SNP not Corbyn
We have a problem here in the party, and the sooner we start talking about it the better. We are slowly failing to make an argument as to why people should vote for us and not Labour.
The kind of haphazard argument we constructed in the last weeks of the campaign, an argument that probably made some voters’ heads explode, was "if you want MPs that will actually support Corbyn - the leader of the Labour Party – don’t vote Labour, vote SNP."
We essentially tried to argue that we are the real Labour party north of the Border, which is an insane argument to make because we’re not. Labour is Labour, the SNP is the SNP, and that is the end of things on that front. It was a general election campaign. We were not running against Kezia Dugdale. We were running against Jeremy Corbyn.
And the truth is, it’s not Scottish Labour we need to distinguish ourselves from. It’s Corbyn’s Labour. We need to think of an argument why voters should vote for the party of Nicola Sturgeon, not the party of Jeremy Corbyn. Otherwise, we will essentially bury our chances in further general elections and, even more, in the very independence debate.
In all likelihood, especially given the scale of the disaster a Tory+DUP-negotiated Brexit will be, after the next general election, the UK will have a Labour government, one of the most left-wing Labour governments since the seventies. We cannot rely on the argument that independence is the shortest way to end Tory rule anymore. The window for that argument may just about be missed forever in just four short years. Tops. And the argument that Scotland is more left-wing than the UK as a whole has always rung feeble when you dug deeper. What will we do with that argument when the UK actually has a left-wing government? Accuse them of not being left-wing enough, even when we agree with them on nearly everything?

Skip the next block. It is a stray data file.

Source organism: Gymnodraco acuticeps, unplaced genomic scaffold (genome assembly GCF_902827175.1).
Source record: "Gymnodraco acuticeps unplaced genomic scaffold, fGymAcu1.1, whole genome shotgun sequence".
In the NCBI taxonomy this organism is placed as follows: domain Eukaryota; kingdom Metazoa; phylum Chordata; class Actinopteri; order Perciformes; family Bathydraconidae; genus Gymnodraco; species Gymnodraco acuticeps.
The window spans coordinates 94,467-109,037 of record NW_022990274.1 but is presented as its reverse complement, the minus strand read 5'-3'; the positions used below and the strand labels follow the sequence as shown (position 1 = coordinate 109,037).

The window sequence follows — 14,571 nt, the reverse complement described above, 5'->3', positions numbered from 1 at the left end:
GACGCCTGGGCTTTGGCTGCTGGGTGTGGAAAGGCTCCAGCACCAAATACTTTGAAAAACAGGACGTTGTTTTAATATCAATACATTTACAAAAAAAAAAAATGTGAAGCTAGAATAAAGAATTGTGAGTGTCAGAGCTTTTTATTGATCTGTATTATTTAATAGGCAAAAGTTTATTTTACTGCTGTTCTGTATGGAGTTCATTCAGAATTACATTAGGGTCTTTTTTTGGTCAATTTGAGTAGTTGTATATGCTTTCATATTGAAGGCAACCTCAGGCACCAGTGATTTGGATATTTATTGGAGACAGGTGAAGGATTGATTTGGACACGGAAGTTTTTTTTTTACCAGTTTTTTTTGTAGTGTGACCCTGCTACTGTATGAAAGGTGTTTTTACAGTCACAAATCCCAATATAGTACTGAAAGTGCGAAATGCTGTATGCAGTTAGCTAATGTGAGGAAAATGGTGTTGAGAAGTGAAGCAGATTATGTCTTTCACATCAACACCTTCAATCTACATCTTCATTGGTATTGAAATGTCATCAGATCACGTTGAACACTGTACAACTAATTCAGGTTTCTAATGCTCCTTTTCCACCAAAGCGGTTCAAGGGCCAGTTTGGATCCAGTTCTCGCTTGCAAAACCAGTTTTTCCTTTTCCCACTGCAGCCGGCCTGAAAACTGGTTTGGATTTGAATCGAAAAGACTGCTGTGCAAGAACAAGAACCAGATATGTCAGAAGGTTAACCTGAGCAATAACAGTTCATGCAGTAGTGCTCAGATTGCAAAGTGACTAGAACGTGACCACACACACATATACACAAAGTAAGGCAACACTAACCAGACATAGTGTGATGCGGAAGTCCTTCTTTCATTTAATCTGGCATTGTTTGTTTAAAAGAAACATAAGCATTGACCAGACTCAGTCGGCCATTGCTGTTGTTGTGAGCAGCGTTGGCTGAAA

We have only one choice: it is to remind the country and the electorate that Scotland’s politics is not just distinct by being on average significantly to the left of Middle England, but also distinct by virtue of there being unique national interests Scotland possesses that the rest of the UK simply does not have. No matter how left-wing the UK Labour Party becomes, they will never, by virtue of being a unionist party that runs for office in the entire UK, understand the intricacies of Scottish interests simply because their very DNA refuses it. They will not understand the need for land reform in the Highlands. The more esoteric successes or failures of the Barnett formula. How EVEL in practice locks Scottish MPs out of decisions that affect them. How we need not managed immigration, but more immigration. The Europhilia in Edinburgh, the utter and complete rejection of Brexit this nation as a whole demands.
Labour already object to membership of the Single Market and of the free movement area, positions overwhelmingly supported across the Scottish political spectrum. This alone should cause outrage in the heart of anyone who believes Scotland may have interests distinct from those of the UK at large. And yet even if Labour were to understand these things, they would never stand up for our interests in them, because Labour is simply responsible for the entire UK, not just Scotland, by virtue of running in elections in the entire UK.